Have you ever been sitting in class and wondered, “Why am I taking this class again? How is this class even relevant to my career aspirations?” I know I personally have, and it is beyond frustrating. A large amount of time gets spent on one class, and that’s time I could have spent learning about things that will benefit me in the future.
So what makes up a good curriculum for college bachelor programs? Missouri students felt that their curriculum needed tweeking, and spoke out about it. They created a website to talk about these issues. The students talk about the book “Letters from a young journalist,” written by Samuel Freedman. Freedman, now a Columbia professor, states that he learned most of what he knows by working for his college newspaper- not the classroom. He describes most of his undergraduate courses as a waste.
While I agree that a lot of classes that are required for my major aren’t the most useful or practical, I wouldn’t say that most of my classes were a waste. Several of these classes have in fact been beneficial to me, such as learning about social media in depth and learning how to build websites.
Colleges and universities across the nation are starting to develop curriculums that teach students a little bit of information about a lot of different things. While that is good, especially for a journalism major, there still needs to be a strong focus on the classes that are directly in reference to your major. I know I would have benefitted from taking more public relations classes.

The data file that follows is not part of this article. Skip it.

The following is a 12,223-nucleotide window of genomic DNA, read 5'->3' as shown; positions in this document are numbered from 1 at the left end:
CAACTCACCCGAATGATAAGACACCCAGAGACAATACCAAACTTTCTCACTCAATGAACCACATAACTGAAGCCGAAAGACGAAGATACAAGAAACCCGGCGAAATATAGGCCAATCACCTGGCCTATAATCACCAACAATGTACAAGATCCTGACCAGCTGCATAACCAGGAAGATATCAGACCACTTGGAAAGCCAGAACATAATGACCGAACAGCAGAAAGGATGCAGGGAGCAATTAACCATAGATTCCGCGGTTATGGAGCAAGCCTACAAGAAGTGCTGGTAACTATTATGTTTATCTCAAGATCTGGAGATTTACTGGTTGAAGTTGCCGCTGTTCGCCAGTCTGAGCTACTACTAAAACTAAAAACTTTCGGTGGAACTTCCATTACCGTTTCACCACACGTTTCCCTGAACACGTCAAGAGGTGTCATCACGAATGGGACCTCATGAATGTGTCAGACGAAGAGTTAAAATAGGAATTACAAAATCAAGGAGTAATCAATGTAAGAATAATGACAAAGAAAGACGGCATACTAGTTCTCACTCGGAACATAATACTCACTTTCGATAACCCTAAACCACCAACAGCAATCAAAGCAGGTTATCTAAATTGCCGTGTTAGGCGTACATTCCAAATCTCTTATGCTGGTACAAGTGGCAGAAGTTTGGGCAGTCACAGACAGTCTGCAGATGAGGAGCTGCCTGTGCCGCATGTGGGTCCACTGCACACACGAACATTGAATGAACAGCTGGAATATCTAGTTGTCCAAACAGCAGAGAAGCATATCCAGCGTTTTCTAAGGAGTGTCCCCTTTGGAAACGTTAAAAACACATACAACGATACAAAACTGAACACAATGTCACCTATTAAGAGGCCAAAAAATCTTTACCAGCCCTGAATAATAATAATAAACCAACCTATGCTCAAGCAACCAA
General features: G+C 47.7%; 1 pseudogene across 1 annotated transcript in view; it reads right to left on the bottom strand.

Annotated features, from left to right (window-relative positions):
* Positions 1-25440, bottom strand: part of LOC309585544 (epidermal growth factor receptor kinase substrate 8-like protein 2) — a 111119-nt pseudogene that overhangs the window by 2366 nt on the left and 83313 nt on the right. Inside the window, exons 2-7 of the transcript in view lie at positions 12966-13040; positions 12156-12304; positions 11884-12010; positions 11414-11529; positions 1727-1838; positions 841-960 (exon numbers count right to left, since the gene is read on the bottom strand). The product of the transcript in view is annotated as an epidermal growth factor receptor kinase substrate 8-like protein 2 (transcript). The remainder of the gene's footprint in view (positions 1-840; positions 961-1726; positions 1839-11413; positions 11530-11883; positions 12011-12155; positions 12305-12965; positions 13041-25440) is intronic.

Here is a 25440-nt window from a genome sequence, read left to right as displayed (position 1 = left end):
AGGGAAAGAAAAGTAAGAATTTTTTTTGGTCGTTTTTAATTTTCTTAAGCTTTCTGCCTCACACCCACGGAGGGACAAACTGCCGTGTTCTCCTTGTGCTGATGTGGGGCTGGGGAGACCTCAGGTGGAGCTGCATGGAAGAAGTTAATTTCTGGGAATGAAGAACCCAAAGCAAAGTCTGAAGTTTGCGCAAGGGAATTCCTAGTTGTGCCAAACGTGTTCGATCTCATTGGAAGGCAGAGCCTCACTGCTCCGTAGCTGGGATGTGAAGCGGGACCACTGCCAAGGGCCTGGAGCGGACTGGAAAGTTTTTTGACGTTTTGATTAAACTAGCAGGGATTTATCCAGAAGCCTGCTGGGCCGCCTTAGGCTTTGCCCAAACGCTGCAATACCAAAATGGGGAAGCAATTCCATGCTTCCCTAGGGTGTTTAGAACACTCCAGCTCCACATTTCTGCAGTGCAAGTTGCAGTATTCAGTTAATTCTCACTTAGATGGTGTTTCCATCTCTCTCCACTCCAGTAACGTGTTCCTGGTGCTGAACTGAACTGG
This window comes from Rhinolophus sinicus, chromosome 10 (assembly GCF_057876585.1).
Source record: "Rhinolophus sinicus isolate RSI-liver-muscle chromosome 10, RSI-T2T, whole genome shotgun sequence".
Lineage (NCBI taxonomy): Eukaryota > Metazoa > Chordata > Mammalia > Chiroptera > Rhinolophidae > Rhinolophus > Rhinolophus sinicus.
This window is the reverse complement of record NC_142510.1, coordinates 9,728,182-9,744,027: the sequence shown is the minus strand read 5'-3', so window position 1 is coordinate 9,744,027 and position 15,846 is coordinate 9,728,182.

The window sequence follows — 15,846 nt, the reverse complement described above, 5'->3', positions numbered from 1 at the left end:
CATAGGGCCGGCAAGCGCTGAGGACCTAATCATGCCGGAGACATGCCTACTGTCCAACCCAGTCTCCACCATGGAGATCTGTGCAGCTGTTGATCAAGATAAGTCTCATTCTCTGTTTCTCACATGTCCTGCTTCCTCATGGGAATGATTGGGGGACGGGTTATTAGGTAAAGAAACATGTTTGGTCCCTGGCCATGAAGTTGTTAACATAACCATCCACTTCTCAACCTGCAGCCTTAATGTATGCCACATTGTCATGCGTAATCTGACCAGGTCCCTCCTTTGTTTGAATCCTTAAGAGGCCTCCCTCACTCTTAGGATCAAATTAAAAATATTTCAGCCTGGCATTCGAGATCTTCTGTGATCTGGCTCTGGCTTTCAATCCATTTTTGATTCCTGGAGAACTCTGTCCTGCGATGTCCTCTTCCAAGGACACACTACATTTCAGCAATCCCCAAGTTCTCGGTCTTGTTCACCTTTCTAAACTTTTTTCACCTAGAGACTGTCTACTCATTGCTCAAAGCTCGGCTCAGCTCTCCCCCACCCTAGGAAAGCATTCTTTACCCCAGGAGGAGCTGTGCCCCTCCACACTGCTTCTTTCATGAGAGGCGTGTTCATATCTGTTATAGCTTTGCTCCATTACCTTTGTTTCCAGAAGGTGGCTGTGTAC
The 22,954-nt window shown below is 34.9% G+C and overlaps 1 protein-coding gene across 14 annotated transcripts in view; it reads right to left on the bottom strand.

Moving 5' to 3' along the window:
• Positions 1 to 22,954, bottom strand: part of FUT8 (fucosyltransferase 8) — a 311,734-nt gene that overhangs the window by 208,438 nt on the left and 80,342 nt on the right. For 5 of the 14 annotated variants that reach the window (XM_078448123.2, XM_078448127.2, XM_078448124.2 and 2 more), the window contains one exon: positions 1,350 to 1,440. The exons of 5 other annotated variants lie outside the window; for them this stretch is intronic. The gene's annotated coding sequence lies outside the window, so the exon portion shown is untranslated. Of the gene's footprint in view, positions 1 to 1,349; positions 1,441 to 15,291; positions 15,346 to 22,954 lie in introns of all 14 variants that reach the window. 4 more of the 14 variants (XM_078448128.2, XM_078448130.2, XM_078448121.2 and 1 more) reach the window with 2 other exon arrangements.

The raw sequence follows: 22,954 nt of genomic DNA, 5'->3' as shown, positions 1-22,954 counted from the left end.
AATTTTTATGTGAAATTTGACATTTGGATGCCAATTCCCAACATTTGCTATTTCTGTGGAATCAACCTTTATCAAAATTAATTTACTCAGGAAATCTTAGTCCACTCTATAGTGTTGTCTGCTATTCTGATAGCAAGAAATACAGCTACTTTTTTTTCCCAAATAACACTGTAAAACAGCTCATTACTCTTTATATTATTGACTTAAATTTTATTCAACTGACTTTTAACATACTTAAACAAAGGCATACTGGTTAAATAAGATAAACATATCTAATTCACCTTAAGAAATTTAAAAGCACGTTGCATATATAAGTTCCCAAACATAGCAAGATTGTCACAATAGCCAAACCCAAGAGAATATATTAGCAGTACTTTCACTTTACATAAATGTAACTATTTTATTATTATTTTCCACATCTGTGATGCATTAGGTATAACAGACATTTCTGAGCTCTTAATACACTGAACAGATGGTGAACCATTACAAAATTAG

The site also talks about tradition and degree programs that are so reliant on past courses, that they offer little to no educational value to the current students. The nation’s first journalism school, the Missouri School of Journalism, is used as an example and the authors say that teachers have become so engrained in their sequences there that several different classes aren’t touchable.
According to the site, the Missouri School of Journalism often talks about change and adaptation, which is great, but several teachers and faculty aren’t really making those changes. When it comes down to it, tradition trumps transformation there.
I’m not completely opposed to tradition, but I can’t help but realize the gravity of the need for an education that is constantly adapting to how things are now, as opposed to how they were. Otherwise, your education is merely a history lesson and not preparing you for what’s to come. In my opinion, schools that focus on tradition and neglect to incorporate the changes that are happening in journalism and PR are doing a huge disservice to their students.
I think overall ASU does a good job of focusing on journalism and public relations how it is today. I know in my classes we are constantly talking about the changes that are going on in the industries and how to prepare for it. However, most of our required classes are not related to journalism or public relations, and while some of them I find useful, others I agree with the students in the Missouri School of Journalism when they say these classes were a waste of time- time that I could have spent better preparing myself for life after college.
So what do you think? Do you think colleges need to do a better job of incorporating the changes that are happening in the journalism and public relations industries? Or do you prefer a more traditional education?
I opt for change and adaptation. I think the site says it best when it says, “Graduates must be prepared for today’s newsroom, not the newsroom of five years ago.”